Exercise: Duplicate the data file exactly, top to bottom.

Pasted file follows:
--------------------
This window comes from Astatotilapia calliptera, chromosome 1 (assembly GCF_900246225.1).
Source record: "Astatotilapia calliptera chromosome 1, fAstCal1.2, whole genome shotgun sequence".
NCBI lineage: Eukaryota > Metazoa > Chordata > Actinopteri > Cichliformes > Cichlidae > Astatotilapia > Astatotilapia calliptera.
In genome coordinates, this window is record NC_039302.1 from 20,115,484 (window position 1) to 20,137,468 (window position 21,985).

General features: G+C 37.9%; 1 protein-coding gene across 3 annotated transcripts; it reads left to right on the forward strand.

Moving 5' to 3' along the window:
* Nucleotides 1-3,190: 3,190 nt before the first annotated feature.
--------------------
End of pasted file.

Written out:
This window comes from Astatotilapia calliptera, chromosome 1 (assembly GCF_900246225.1).
Source record: "Astatotilapia calliptera chromosome 1, fAstCal1.2, whole genome shotgun sequence".
NCBI lineage: Eukaryota > Metazoa > Chordata > Actinopteri > Cichliformes > Cichlidae > Astatotilapia > Astatotilapia calliptera.
In genome coordinates, this window is record NC_039302.1 from 20,115,484 (window position 1) to 20,137,468 (window position 21,985).

General features: G+C 37.9%; 1 protein-coding gene across 3 annotated transcripts; it reads left to right on the forward strand.

Moving 5' to 3' along the window:
* Nucleotides 1-3,190: 3,190 nt before the first annotated feature.